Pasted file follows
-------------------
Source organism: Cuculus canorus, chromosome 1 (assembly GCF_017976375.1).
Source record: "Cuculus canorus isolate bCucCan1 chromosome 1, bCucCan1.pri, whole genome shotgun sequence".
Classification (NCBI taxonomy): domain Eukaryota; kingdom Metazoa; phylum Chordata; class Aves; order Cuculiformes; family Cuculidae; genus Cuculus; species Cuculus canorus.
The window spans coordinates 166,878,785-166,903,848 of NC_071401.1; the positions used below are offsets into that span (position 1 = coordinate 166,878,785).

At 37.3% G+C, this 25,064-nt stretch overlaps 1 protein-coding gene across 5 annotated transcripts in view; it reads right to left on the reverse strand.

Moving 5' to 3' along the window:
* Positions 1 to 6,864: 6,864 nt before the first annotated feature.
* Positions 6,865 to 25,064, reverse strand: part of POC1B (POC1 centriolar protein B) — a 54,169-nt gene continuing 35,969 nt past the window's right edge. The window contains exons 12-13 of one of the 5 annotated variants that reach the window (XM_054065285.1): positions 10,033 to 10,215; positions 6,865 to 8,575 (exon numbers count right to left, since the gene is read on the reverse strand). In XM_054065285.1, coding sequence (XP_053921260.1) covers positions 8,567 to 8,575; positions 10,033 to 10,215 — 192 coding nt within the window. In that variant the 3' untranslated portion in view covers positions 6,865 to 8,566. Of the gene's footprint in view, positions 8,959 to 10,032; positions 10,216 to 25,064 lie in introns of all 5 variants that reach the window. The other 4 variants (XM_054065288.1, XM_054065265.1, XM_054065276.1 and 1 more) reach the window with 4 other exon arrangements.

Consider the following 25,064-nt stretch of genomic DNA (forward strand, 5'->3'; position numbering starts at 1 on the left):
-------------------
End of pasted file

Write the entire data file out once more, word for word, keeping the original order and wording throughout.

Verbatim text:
Source organism: Cuculus canorus, chromosome 1 (assembly GCF_017976375.1).
Source record: "Cuculus canorus isolate bCucCan1 chromosome 1, bCucCan1.pri, whole genome shotgun sequence".
Classification (NCBI taxonomy): domain Eukaryota; kingdom Metazoa; phylum Chordata; class Aves; order Cuculiformes; family Cuculidae; genus Cuculus; species Cuculus canorus.
The window spans coordinates 166,878,785-166,903,848 of NC_071401.1; the positions used below are offsets into that span (position 1 = coordinate 166,878,785).

At 37.3% G+C, this 25,064-nt stretch overlaps 1 protein-coding gene across 5 annotated transcripts in view; it reads right to left on the reverse strand.

Moving 5' to 3' along the window:
* Positions 1 to 6,864: 6,864 nt before the first annotated feature.
* Positions 6,865 to 25,064, reverse strand: part of POC1B (POC1 centriolar protein B) — a 54,169-nt gene continuing 35,969 nt past the window's right edge. The window contains exons 12-13 of one of the 5 annotated variants that reach the window (XM_054065285.1): positions 10,033 to 10,215; positions 6,865 to 8,575 (exon numbers count right to left, since the gene is read on the reverse strand). In XM_054065285.1, coding sequence (XP_053921260.1) covers positions 8,567 to 8,575; positions 10,033 to 10,215 — 192 coding nt within the window. In that variant the 3' untranslated portion in view covers positions 6,865 to 8,566. Of the gene's footprint in view, positions 8,959 to 10,032; positions 10,216 to 25,064 lie in introns of all 5 variants that reach the window. The other 4 variants (XM_054065288.1, XM_054065265.1, XM_054065276.1 and 1 more) reach the window with 4 other exon arrangements.

Consider the following 25,064-nt stretch of genomic DNA (forward strand, 5'->3'; position numbering starts at 1 on the left):